Votives and candlelight are just as romantic as flowers, and they can help keep you within budget. "You can also mix in personal items for the table displays like pictures, keepsakes, or lanterns instead of concentrating solely on blooms," Arreguin and Burton advise. Another bright idea if you don't have a big flower budget? Concentrate on finding unique vessels that may take fewer flowers. Choose items that, when combined with other design objects such as the above-mentioned candles in multiples, will create a stunning centerpiece, recommends celebrity event planner Michael Cerbelli, CEO and president of Cerbelli Creative.
When in doubt, ask your florist for some insight. According to event planner Kristine Cholakian Cooke, owner of Simply Charming Socials, your florist should be able to give you some great alternatives that meet your expectations visually and are also more accessible for your date. "We always find that brides who are more open-minded going into initial floral meetings can truly learn about flowers and options they didn't know existed," says Cooke. "In the end, the results can be beautiful and unexpected."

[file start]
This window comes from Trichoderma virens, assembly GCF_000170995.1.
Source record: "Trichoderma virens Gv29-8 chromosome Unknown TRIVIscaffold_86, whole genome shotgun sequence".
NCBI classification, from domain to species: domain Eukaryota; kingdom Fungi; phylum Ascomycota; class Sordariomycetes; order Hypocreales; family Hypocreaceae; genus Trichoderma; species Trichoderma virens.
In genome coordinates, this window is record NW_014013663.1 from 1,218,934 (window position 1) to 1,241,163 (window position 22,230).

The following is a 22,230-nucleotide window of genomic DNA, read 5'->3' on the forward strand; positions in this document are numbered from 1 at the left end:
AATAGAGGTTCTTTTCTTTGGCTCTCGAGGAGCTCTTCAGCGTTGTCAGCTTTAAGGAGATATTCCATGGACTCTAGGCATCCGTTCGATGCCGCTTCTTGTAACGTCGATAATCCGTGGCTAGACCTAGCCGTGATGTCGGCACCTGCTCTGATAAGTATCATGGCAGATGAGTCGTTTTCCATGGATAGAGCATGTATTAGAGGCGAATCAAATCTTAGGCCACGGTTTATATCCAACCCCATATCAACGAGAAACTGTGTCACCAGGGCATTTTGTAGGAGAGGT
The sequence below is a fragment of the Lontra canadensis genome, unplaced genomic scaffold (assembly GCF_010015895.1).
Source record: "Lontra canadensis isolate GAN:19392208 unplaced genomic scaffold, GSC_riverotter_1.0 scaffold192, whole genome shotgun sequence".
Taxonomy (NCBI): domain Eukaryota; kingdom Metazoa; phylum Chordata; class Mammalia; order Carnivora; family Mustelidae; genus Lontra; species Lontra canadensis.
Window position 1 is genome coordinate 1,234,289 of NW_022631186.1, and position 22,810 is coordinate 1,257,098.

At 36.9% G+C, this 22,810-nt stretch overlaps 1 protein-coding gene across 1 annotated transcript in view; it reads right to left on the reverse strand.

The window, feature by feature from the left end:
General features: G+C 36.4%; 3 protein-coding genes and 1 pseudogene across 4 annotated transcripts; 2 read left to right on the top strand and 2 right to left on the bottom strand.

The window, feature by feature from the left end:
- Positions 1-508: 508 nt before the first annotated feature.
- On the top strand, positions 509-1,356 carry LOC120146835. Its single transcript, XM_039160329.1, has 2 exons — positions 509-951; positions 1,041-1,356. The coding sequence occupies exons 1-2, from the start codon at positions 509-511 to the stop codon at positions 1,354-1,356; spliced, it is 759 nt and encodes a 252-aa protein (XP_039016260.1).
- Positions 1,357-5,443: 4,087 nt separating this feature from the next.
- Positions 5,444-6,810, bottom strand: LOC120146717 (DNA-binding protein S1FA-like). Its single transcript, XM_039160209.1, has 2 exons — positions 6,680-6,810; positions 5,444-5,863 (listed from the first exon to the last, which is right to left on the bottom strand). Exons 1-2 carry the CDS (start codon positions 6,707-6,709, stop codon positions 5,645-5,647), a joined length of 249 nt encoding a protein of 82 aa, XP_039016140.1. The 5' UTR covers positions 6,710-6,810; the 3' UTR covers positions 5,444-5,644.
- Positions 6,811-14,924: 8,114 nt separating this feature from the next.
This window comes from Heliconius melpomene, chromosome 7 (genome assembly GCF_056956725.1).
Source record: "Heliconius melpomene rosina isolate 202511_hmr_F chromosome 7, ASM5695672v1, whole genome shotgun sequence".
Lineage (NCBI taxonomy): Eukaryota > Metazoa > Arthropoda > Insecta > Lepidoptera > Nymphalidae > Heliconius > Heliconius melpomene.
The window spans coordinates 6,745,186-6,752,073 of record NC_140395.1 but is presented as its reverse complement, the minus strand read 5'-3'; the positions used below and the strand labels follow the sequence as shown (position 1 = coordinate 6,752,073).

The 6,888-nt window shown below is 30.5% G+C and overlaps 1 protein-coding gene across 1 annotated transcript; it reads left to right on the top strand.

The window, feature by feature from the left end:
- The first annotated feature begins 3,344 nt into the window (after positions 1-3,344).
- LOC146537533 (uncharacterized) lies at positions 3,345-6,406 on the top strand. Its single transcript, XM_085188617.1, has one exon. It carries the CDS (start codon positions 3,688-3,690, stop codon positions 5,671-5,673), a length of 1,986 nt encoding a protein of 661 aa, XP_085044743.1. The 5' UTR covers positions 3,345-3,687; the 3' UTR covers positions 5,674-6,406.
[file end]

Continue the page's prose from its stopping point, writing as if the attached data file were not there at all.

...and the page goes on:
A hand-tied wedding bouquet resembles an arm arrangement. While an arm arrangement does not normally have a stem, a hand-tied wedding celebration arrangement includes a lengthy stem that is wrapped in elegant bow. The individual who makes the bouquet will typically add lace or some other fragile material to the base of the arrangement.
The awkward-sounding name of this bloom derives from Greek and means “love flower.” Most often available in shades of blue or sometimes white, these delicate flower clusters add volume without density to table centerpieces. Agapanthus is gorgeous on its own when tightly clustered into a bouquet but also adds a pop of color when combined with a neutral bloom such as baby's breath.